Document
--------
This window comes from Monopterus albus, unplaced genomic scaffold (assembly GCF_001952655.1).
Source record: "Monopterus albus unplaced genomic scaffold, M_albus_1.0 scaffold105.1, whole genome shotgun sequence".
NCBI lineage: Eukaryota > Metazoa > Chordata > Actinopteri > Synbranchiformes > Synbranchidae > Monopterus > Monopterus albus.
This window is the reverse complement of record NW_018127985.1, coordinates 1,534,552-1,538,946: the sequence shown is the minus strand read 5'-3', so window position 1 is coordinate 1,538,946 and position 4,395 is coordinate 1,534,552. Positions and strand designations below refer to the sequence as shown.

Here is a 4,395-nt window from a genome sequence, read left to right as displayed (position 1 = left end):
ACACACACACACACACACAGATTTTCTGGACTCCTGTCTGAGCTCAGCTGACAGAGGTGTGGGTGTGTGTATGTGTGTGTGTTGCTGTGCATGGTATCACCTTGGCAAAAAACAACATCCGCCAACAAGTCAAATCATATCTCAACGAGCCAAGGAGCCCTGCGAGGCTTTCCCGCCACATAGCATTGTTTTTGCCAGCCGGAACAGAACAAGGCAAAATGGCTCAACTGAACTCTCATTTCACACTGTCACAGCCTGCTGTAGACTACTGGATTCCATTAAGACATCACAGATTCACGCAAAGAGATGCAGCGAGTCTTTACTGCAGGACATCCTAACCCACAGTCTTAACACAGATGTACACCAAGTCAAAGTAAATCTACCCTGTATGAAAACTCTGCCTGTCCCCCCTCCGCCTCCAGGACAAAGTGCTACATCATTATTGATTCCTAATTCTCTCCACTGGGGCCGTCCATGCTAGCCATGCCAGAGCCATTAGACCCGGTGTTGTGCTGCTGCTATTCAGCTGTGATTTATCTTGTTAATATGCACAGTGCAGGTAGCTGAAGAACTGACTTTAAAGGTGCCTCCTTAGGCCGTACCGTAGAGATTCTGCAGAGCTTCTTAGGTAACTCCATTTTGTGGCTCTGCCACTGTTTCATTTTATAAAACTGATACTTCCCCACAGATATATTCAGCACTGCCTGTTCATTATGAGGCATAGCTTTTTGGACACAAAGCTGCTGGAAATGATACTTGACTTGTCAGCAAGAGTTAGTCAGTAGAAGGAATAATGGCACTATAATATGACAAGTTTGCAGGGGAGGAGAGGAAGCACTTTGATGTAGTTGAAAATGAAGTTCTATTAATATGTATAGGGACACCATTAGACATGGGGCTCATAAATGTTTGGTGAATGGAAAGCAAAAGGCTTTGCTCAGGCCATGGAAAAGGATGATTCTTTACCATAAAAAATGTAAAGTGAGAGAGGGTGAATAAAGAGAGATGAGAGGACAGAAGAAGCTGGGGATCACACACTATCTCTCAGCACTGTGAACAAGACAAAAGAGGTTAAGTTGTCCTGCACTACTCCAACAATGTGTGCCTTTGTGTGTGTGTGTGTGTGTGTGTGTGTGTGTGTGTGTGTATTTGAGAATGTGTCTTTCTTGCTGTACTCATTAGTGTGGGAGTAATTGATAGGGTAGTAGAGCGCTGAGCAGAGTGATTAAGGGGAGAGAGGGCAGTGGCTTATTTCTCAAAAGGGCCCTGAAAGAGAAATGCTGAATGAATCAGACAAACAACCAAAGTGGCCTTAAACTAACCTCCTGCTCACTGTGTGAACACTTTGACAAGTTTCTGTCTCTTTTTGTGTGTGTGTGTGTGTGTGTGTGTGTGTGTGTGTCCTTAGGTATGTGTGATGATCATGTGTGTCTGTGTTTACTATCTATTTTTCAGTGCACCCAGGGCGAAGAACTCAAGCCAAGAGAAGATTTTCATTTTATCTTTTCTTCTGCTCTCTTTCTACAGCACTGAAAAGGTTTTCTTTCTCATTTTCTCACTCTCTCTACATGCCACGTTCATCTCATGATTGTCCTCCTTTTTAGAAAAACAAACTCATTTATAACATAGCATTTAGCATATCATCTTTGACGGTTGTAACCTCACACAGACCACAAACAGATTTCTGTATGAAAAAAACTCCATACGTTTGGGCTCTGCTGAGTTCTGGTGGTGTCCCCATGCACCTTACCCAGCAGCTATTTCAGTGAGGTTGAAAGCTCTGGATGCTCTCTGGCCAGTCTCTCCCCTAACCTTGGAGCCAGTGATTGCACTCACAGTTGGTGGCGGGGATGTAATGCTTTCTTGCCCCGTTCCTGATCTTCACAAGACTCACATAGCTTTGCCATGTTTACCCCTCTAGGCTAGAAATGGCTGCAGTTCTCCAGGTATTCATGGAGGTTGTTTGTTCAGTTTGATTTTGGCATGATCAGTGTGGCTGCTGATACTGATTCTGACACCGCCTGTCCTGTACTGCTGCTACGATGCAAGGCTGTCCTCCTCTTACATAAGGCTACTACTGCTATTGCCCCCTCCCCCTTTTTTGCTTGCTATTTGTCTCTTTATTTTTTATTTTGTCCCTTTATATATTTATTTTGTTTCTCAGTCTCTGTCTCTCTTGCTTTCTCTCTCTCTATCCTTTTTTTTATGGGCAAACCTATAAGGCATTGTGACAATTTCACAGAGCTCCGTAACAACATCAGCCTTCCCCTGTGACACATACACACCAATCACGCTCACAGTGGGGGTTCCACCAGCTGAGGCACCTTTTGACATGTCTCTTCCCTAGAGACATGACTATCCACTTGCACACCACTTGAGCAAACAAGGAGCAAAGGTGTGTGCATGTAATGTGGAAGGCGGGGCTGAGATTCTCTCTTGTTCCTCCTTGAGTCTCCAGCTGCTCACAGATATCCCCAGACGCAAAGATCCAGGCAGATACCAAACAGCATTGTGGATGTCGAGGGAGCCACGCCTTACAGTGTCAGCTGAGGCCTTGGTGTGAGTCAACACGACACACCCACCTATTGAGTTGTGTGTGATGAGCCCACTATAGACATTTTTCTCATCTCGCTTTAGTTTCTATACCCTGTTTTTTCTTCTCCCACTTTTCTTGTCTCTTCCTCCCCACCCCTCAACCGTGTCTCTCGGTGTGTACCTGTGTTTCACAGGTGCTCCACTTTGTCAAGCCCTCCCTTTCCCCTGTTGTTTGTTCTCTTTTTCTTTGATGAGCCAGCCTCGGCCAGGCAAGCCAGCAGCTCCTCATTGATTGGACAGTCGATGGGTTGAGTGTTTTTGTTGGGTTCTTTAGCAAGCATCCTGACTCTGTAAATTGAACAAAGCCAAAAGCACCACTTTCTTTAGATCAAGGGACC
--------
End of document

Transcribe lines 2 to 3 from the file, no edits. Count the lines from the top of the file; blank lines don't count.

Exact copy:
Source record: "Monopterus albus unplaced genomic scaffold, M_albus_1.0 scaffold105.1, whole genome shotgun sequence".
NCBI lineage: Eukaryota > Metazoa > Chordata > Actinopteri > Synbranchiformes > Synbranchidae > Monopterus > Monopterus albus.